Negroes in their prime
An Ali from ’63–’74. Vietnam and the will to survive outside of an imperialistic society, and even moreso, one that thinks too highly of itself. Not Ali because he knocked niggas out for it. But this machine that Black folks slaved over. Proud of itself, as if it cannot fail or as if its failure is not desired? That there aren’t examples of artists pushing towards the edge of going too far. A Rammellzee or Lee “Scratch” Perry, pushing towards the fringes of our devices. Instead, the mechanism holds a belief that you are successful because someone else said it. That in our prime we feel invincible and validated beyond our means and our means are no longer a means to survive but to make a living. Live well. To make bread, without other complex ingredients that would define and give purpose to our being. Relying on all-purpose flour. Some regular ass shit and everyone thinks it's the jam. The freedom to push boundaries of your own process is found within the studio and before you decide to share the work with the public.
A prime is what Sister Rosetta Tharpe looked like in her totality—when you “discovered” her. Etta James “At Last,” or Minnie Riperton floating in her ascendant whistle register. A head voice ahead of Mariah Carey. To dance up there and index a new way to register vocal timbre. Rising into occasions as if we did not just live a lifetime of jury-rigging and making do. But I’m here for it and if there is a point to be made it is about excellence when it is not the goal. When it is in crisis and quite possibly in danger. The kind of vulnerable work that requires timely reflection and a consideration of the stakes. Not because it will collapse, but because Black modes of expression are plagued with bad actors from the outside who seek to exploit its radicality and it will just suffer, or be ignored. And often they are Black folks signing off on it. Ali knew the stakes of his public image and that his success as a boxer informed every challenger—political, social, or economic—the difference is that he was willing to throw the hands to settle all three. Violence was not his way but that he could meet that challenge beyond all expectations if need be. You might catch those hands.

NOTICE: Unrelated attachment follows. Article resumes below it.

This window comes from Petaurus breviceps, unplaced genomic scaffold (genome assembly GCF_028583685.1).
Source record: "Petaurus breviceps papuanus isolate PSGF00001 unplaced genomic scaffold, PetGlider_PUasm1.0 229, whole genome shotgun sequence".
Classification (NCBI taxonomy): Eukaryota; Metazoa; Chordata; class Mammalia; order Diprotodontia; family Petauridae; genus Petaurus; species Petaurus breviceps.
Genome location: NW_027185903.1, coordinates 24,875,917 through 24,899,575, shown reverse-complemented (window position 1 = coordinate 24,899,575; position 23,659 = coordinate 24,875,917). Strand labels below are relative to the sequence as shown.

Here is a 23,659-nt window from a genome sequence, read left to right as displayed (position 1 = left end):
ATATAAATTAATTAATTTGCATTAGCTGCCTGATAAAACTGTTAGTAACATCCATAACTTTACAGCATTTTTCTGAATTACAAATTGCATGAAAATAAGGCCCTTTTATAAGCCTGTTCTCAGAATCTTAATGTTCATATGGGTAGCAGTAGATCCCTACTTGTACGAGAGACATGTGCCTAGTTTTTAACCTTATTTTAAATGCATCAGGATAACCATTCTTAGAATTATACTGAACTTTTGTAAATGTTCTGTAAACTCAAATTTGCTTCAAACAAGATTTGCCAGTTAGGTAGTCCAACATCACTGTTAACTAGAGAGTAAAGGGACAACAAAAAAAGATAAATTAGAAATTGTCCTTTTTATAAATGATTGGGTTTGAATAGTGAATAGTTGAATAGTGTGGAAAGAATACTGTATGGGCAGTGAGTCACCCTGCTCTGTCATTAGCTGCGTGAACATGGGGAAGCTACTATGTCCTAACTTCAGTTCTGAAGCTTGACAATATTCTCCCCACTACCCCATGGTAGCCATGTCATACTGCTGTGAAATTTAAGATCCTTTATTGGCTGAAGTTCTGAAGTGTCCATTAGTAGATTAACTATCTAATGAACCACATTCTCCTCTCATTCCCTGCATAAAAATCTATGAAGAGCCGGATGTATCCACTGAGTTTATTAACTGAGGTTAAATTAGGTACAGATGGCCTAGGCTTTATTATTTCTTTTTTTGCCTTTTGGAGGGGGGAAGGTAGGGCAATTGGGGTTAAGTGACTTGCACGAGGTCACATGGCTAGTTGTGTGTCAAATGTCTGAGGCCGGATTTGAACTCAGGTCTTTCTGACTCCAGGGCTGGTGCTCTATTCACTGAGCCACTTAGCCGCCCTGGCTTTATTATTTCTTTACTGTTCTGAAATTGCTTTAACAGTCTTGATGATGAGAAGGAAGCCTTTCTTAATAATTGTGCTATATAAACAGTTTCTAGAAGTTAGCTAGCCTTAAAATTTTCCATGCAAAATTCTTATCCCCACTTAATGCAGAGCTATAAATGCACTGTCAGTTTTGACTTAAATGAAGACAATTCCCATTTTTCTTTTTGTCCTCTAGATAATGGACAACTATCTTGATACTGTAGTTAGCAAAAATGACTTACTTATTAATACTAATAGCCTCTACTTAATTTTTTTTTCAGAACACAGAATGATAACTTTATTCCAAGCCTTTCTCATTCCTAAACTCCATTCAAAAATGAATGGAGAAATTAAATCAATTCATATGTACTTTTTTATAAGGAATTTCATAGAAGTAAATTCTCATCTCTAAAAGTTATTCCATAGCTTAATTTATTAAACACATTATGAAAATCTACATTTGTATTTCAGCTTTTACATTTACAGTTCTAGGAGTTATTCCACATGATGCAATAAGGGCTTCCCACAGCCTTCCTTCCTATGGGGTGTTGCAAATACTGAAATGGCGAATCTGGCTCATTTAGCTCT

Ralph, I think of Basquiat as a lost prize fighter within his own methodology. I am far removed from his aura. Deeply gifted with levels of skepticism and creative energy but he could not process who he was battling during his lifetime. We know something extra now in how these white framed spaces operate—how could he know that? He knew it was unknowable and because of that he could not help but feel troubled. To manifest those challenges into a vigorous outpouring without the communion of his equally ambitious Black peers who considered his well-being as essential, he would still be making paintings. And it is the story of our lives. How do we account for our own deficits, let alone the ones made by other’s transgressions that we are left to resolve?
Maybe it is useful to consider the life and work of Ben Patterson and his omission by art historians in contextualizing Fluxus as a movement in order to think about how Black artists push towards radicality and codified forms of expression in white-centered spaces is problematic, complex yet still worth it. Its true that artists and their communities fuel one another, Pollock listening to Jazz; Black creations forging every splash and drip of paint, Picasso and Braque’s Cubism driven by African aesthetic, form, shape, and inventiveness, and even more so, that Fluxus had one solitary Black co-founder and yet Mary Bauermeister doesn’t mention Patterson’s presence in her studio in Cologne1 (Patterson was influenced by Cage, Stockhausen, and the sort.) Or even the analysis of Concretism and Intermediality in Natasha Lushetich’s “Ludus Populi: The Practice of Nonsense” is without Black references2—as if the notion of Nonsense does not serve Black bodies nor modes of thought within the avant-garde. It is indeed a privilege to reside in a nonsensical practice, but I would even go as far as to say it is nonexistent for Black folks. Ben Patterson engaged in what one could consider the closest thing to nonsense (I would refer to it as Black conceptual art), yet the nonsensing of his work, the lack of recognition of his impact doesn’t read as transgressive, avant-garde, radical, nor free—instead—it is fraught with racist omission and structurally fortifies the white walls (and white orchestras) his practice resisted. In which the practices of many Fluxus artists sought to redefine—and maybe they did, except it is called Fluxus.
- An Alternative History of Art, Ben Patterson; BBC Radio 4 https://www.bbc.co.uk/sounds/play/b09v6vt8
- “Ludus Populi”: The Practice of Nonsense Author(s): Natasha Lushetich Source: Theatre Journal , March 2011, Vol. 63, No. 1 (March 2011), pp. 23-41 Published by: The Johns Hopkins University Press Stable URL: https://www.jstor.org/stable/41307503